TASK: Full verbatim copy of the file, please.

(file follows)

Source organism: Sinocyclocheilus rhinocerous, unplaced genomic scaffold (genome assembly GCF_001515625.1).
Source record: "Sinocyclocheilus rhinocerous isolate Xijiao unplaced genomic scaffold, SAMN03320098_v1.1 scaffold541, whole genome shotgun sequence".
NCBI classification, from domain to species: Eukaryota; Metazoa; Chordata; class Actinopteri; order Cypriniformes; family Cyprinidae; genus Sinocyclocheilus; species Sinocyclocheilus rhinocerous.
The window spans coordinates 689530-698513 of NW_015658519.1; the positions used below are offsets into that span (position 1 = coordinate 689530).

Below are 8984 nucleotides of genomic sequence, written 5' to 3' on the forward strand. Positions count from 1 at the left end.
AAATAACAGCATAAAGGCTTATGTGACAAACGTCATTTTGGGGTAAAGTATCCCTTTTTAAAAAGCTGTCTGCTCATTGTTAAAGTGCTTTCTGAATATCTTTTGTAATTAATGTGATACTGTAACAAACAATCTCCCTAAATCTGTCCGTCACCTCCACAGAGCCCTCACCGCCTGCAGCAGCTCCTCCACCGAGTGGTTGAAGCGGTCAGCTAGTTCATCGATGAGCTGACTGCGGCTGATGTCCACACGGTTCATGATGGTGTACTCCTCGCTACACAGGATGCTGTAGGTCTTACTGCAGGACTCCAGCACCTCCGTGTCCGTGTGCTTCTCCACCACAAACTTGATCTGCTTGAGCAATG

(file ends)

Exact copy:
Source organism: Sinocyclocheilus rhinocerous, unplaced genomic scaffold (genome assembly GCF_001515625.1).
Source record: "Sinocyclocheilus rhinocerous isolate Xijiao unplaced genomic scaffold, SAMN03320098_v1.1 scaffold541, whole genome shotgun sequence".
NCBI classification, from domain to species: Eukaryota; Metazoa; Chordata; class Actinopteri; order Cypriniformes; family Cyprinidae; genus Sinocyclocheilus; species Sinocyclocheilus rhinocerous.
The window spans coordinates 689530-698513 of NW_015658519.1; the positions used below are offsets into that span (position 1 = coordinate 689530).

Below are 8984 nucleotides of genomic sequence, written 5' to 3' on the forward strand. Positions count from 1 at the left end.
AAATAACAGCATAAAGGCTTATGTGACAAACGTCATTTTGGGGTAAAGTATCCCTTTTTAAAAAGCTGTCTGCTCATTGTTAAAGTGCTTTCTGAATATCTTTTGTAATTAATGTGATACTGTAACAAACAATCTCCCTAAATCTGTCCGTCACCTCCACAGAGCCCTCACCGCCTGCAGCAGCTCCTCCACCGAGTGGTTGAAGCGGTCAGCTAGTTCATCGATGAGCTGACTGCGGCTGATGTCCACACGGTTCATGATGGTGTACTCCTCGCTACACAGGATGCTGTAGGTCTTACTGCAGGACTCCAGCACCTCCGTGTCCGTGTGCTTCTCCACCACAAACTTGATCTGCTTGAGCAATG